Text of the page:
At Fidelity, we look for minimum standards from companies in areas like deforestation. We use engagement and voting tools to influence companies on such issues. Some of the critical activities regarding deforestation include production of agricultural commodities like beef, soy, timber, and palm oil, so we look at their full value chains, from producers to consumers, to determine the roles of each company. This holistic approach best enables us to affect positive change.

Going into COP 27 there has been a focus on how the developed nations can help the developing in terms of funding resolutions for such issues. What are your views on this?

This comes back to the subject of climate justice. Many developed nations have grown rich from emissions and using up their natural capital. Developing nations also understand the link between growth and emissions, but everyone needs to work together to break this link. This can be achieved through innovation and investment in low carbon solutions; for example, to help renewables leapfrog fossil fuels as the most economic energy source.

This decoupling phenomenon is something we are starting to observe globally, and we are optimistic that it will continue. As such, we are asking questions like how can technology help improve the economics of renewables, energy storage, low carbon transportation, etc., and how can these solutions be delivered at scale and low cost? The target is straight forward, but we need to determine how to reach it. For financial actors, the key contribution will be funding, while policy and regulation must evolve to drive large-scale uptake of low carbon solutions and facilitate the decarbonisation of existing sectors. For example, targets can be set to try and reduce the use of thermal coal - both public and private capital can work hand in hand to meet such goals - this will require return-risk considerations to become favourable for investors.

How are today’s climate, food and energy crises all related?

There is a very strong connection. The ramifications of climate change in encouraging weather patterns like extreme heat and cold events, floods etc. have clear implications for stability in food production systems. As food systems become more unstable and disrupted, total nutritional value will decline, some items will become more expensive. Chocolate may become one such example, given its production has high exposure to geographies facing high levels of climate risk.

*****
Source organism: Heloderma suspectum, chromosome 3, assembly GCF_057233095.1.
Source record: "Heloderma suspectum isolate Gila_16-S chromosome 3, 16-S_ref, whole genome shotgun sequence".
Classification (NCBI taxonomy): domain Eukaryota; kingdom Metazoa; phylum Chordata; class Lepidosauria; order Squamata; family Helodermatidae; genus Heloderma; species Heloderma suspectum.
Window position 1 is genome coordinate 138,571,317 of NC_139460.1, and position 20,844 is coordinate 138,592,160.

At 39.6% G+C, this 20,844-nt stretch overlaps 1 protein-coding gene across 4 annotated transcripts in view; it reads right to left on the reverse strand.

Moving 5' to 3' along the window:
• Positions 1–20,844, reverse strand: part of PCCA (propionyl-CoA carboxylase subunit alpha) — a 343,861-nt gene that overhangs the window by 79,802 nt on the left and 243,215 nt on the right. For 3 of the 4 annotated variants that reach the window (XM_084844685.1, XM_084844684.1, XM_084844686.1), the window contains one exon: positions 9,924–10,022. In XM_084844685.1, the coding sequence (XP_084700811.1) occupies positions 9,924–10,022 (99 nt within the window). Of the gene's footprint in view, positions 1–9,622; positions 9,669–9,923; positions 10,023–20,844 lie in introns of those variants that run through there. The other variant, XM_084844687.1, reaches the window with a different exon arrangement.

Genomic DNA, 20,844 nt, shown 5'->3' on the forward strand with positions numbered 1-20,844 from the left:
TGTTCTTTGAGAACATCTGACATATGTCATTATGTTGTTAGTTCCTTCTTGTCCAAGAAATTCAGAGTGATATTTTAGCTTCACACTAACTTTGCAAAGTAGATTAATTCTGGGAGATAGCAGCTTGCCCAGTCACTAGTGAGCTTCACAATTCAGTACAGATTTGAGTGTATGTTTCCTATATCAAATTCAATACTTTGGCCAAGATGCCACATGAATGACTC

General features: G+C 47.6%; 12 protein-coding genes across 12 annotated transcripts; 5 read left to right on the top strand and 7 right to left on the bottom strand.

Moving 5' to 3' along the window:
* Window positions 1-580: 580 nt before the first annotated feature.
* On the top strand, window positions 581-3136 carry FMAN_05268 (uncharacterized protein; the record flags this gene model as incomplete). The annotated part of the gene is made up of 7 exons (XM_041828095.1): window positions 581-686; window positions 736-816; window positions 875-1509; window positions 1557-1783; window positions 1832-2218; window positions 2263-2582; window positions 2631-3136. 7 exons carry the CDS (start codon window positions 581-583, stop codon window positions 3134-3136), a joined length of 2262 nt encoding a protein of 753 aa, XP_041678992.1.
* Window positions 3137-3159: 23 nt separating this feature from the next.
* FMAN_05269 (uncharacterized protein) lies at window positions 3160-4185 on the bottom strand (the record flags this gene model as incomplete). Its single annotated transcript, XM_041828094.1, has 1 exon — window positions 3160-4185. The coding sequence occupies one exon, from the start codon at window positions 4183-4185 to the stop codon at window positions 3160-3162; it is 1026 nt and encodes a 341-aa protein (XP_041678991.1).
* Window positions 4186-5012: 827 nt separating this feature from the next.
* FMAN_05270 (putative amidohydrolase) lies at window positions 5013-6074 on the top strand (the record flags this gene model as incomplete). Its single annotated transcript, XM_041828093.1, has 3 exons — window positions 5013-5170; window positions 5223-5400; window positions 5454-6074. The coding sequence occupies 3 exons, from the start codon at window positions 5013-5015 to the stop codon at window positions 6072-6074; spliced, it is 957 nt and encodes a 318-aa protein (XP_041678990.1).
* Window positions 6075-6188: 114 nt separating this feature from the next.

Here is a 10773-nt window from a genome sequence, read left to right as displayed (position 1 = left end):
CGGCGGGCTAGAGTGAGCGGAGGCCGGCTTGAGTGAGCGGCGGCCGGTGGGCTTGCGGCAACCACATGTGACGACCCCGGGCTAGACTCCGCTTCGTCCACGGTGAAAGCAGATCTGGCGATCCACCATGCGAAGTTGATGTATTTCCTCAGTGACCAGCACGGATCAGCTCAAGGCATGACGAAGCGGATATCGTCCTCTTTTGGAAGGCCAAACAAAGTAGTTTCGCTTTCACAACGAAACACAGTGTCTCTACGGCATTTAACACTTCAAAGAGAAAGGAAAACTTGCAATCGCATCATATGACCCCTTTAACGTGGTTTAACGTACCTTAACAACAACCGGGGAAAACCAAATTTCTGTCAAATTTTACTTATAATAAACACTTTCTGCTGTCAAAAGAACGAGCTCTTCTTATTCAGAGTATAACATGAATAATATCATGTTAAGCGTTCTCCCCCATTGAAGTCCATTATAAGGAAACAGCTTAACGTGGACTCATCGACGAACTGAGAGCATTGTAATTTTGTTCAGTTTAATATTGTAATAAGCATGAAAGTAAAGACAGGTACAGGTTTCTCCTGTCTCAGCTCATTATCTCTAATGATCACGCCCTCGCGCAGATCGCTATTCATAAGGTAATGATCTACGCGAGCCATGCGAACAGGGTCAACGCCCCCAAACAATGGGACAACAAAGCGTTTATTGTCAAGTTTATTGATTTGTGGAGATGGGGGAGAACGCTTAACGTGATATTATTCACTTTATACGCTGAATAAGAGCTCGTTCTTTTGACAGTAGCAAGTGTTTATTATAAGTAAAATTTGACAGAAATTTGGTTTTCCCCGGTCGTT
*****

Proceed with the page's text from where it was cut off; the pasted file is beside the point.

The energy connection a bit different. The world’s energy system is very resource intensive, requiring international cooperation between producers and consumers. In a world of low carbon solutions, more energy could be produced where it is needed through technologies like solar and wind power. As the world starts to repivot, energy consumers will have opportunities to produce for themselves.

How does applying a double materiality lens assist with assessing climate risks?

‘Financial materiality’ refers to ESG factors that can have an impact on the financial performance of a company. ‘Double materiality’ means examining the impact of such factors on the company, society, and the environment as well. Both are material to the company in different ways, but our view is that over the long term the ways in which companies impact on society and the environment could become investment risk factors. This simply means extending the investment risk time horizon.

Climate is a good example. If your investment horizon is six months, the major risk from climate is some sort of black swan weather event. If you think about the impact that a company has on its environment through carbon emissions over the longer term, you start to think about the longevity and sustainability of a business in a different way. In the longer term, we believe those risks will be reflected in the value; we don’t necessarily know how yet, but it could be through regulatory change, such as higher carbon prices, or consumer choice (e.g., the shift towards electric vehicles).

The relevant time horizon to consider can be dependent on a wide range of factors -for electric vehicles, it is things like subsidies, cost differences and infrastructure that are determining uptake. Ultimately, we think that looking at double materiality is the right way to undertake long-term investment assessments.

All information is current as at its published date unless otherwise stated. 

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Jenn joined Fidelity International in 2007 and provides external and internal leadership for Fidelity’s sustainable investing activities, including the strategy and policies on engagement, voting and ESG integration. Prior to Fidelity, he was a corporate finance lawyer advising on capital market and M&A transactions at Norton Rose Fulbright.